Ethical Imperatives for Disciples of Jesus Christ -- By: Thomas A. Bland
FM 11:1 (Fall 1993) p. 16
Ethical Imperatives for Disciples of Jesus Christ
Professor of Christian Ethics and Sociology
Southeastern Baptist Theological Seminary
October 27, 1992
The most essential presupposition in the Christian life is the Lordship-discipleship relationship. Consequently, this relationship is the most important differentia of Christian ethics. Apart from the new birth this relationship does not exist. Apart from an unconditional response of a person to Jesus’ invitation to come to him, to follow him, to learn from him, to abide in him, to obey him and to serve him, there can be no discipleship.
The Synoptics and the Fourth Gospel in the New Testament present Jesus as one who invites persons to make reflective and sustained commitments to become his disciples. You and I have chosen to enter into the discipleship-lordship relationship. “And he [Jesus] said to all, ‘If any man would come after me, let him deny himself and take up his cross daily and follow me’” (Luke 9:23).
“Jesus Christ is Lord” is the oldest confession of faith among Christians. To affirm our faith that Jesus Christ is Lord is to say that his way is our self-chosen way, his will is our peace, and his commands are ours to obey with joy.
Christ’s word of judgment and grace is delivered to us in Luke 6:46–49.
Why do you call me ‘Lord, Lord’ and not do what I tell you? Every one who comes to me and hears my words and does them, I will show you what he is like. He is like a man building a house, who dug deep, and laid the foundation upon rock; and when a flood arose, the stream broke against that house, and could not shake it, because it had been well built. But he who hears and does not do them is like a man who built a house on the ground without a foundation; against which the stream broke, and immediately it fell, and the ruin of that house was great.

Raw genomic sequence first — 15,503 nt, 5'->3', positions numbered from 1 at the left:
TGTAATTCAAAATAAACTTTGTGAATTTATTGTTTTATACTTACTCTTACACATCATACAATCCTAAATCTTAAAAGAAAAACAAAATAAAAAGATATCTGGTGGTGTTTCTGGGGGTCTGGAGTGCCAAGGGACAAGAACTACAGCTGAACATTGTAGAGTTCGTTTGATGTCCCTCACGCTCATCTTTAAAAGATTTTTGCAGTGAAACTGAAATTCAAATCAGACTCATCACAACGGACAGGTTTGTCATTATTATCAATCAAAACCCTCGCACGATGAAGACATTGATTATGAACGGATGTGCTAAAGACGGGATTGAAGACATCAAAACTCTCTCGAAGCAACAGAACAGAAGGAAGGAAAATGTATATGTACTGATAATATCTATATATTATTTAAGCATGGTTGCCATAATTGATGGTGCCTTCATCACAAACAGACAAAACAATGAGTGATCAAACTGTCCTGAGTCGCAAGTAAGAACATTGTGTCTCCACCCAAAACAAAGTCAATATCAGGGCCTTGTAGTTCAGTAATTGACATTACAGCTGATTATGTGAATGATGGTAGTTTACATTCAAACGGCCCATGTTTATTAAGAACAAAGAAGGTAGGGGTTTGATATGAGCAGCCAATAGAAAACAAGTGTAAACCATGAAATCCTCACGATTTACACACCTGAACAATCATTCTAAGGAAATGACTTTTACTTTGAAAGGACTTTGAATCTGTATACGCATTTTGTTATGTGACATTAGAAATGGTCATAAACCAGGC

Jesus Christ the Lord exercises the prerogative to speak in the imperative mode. His is the right to command. Ours is the privilege to obey. The purpose of this lecture is to specify, describe, and consider major ethical imperatives of Jesus. The goal is to challenge late twentieth-century disciples to express more adequately in thought, words, and actions our loving responses to these imperatives. Character and conduct are the primary subject matter of ethics. Christian character and Christian conduct are the principal subject matter of Christian ethics.
In today’s presentation I invite your attention to four ethical imperatives for disciples of Jesus Christ. These four are: (1) our respons...
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